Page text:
Will Apple Stock Price Hit $150 By End Of Year?

Could Apple’s stock price climb 25% and reach $150 per share by the end of the year? The Apple Maven discusses the challenges, but also explains how the feat could be achieved.
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Even though the S&P 500 has been rising in 2021, up 4% as I type this sentence, Apple stock (AAPL) continues to spin its wheels: -9% year-to date, and still well into correction territory from the late January peak.

After witnessing two stellar years of performance, Apple investors must be wondering if shares still have room to grow, following such a weak start to 2021. So, I asked folks on Twitter how confident they were that the Cupertino company’s stock could be at $150 per share by year-end:

The road to $150

Apple shares at $150 represent 25% upside from current levels, which is a very respectable rate of return for a stock that has been on fire for a couple of years at least. At that price, the company’s equity would be valued at roughly $2.5 trillion.

To get to those levels, one of two things (or a combination of both) would need to happen: (1) an increase in earnings expectations and/or (2) valuation multiple expansion. Think of the P/E ratio formula, in which stock price equals earnings times valuation multiple.

Increase in 2022 earnings estimates

Apple’s earnings estimate for fiscal 2021 is currently $4.45, according to Stock Rover. By the time the year comes to a close, Wall Street analysts and investors will already be looking at 2022 EPS to estimate the stock’s fair value. Next year’s EPS projections currently sit at a consensus of $4.68.

Without the need for P/E expansion, Apple could get to $150 per share by year-end if 2022 earnings estimates climb about 20% to $5.60. This is quite a bump in bottom-line expectations. I believe that the feat could be accomplished if some of the following happens:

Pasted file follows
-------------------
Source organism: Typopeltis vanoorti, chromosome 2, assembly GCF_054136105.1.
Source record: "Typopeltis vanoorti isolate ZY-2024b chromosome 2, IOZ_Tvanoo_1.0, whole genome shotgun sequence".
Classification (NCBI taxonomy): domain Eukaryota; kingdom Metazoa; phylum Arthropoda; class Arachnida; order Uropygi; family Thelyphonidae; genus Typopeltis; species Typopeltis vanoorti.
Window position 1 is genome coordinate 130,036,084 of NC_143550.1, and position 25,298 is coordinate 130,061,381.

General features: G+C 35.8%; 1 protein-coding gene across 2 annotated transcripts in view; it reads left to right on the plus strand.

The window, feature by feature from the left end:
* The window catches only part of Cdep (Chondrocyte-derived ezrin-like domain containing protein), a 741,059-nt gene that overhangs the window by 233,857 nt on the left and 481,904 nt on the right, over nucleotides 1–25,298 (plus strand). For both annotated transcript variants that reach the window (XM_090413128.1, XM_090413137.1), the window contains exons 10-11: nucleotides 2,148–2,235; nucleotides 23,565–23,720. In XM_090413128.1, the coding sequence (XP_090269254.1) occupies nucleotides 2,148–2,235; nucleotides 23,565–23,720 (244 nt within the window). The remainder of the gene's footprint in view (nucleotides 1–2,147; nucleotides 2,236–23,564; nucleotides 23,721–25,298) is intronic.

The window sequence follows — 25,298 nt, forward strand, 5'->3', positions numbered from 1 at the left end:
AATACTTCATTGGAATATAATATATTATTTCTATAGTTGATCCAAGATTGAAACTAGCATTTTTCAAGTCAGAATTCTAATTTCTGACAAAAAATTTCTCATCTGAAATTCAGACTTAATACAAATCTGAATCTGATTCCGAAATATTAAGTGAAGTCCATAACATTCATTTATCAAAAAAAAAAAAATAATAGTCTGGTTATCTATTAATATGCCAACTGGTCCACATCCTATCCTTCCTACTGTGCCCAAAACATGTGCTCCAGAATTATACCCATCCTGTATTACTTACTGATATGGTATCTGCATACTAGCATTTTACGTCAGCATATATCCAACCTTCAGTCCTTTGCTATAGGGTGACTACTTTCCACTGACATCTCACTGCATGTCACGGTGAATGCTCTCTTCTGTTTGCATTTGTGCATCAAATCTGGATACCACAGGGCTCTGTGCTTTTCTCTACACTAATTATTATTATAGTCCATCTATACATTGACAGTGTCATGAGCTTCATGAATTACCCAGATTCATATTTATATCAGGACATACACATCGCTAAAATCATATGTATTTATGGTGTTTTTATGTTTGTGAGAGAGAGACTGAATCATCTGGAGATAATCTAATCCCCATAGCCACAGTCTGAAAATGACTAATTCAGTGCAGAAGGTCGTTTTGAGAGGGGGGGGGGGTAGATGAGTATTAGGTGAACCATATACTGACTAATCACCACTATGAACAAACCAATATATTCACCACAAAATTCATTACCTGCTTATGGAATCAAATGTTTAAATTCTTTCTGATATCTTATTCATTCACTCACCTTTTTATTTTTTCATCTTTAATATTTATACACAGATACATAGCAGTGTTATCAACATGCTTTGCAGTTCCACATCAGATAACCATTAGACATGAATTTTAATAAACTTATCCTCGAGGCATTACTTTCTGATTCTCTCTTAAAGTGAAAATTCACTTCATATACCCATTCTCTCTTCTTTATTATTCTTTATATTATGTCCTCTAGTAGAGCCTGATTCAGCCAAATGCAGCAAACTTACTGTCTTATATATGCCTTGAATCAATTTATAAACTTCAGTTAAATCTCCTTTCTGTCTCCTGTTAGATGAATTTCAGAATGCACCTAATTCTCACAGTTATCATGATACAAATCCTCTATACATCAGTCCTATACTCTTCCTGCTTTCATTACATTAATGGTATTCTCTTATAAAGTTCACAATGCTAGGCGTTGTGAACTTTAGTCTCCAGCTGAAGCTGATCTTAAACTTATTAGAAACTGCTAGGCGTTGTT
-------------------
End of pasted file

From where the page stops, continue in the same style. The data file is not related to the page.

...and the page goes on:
Valuation expansion

The other way that Apple shares could get to $150 is through P/E expansion. The current-year multiple is now 27 times. Generally, one of a couple of things are needed to support a bump in valuations: (1) a drop in interest rates or (2) increased expectations for longer-term growth.

The first item above is outside Apple’s control. The bad news is that yields have been climbing, not dropping. The reopening of the economy could spark a rise in inflation, which would likely send interest rates in “the wrong direction”.

The second item could be driven by the introduction of new products, particularly the Apple Car. Should the company’s new ventures create expectations for higher earnings in the farther future, investors might very well be willing to pay more for Apple’s 2022 earnings.

Assuming no increase in 2022 EPS estimates, Apple stock’s earnings multiple would need to expand to 32 times by year-end to support a share price of $150. For reference, Apple’s P/E reached those levels in the third quarter of 2020, and for a couple of days in January 2021. In both cases, the stock came crashing down soon thereafter.

What does Wall Street think?

Interestingly, analysts have a consensus price target of $148.25 per share on Apple stock, which is close enough to 25% upside potential. The Street high is currently $175, a target held by Wedbush and Evercore ISI. The Street low is around $80, compliments of the Apple bears at Goldman Sachs.

Explore more data and graphs

The data used in this report was provided by Stock Rover. I have been impressed with the breadth and depth of information on markets, stocks and ETFs that this platform provides. Stock Rover also helps to set up detailed filters, track custom portfolios and measure their performance relative to a number of benchmarks.

To learn more, check out stockrover.com and get started for as low as $7.99 a month. The premium plus plan that I have will give you access to all the information that went into my analysis and much more.

(Disclaimers: this is not investment advice. The author may be long one or more stocks mentioned in this report. Also, the article may contain affiliate links. These partnerships do not influence editorial content. Thanks for supporting The Apple Maven)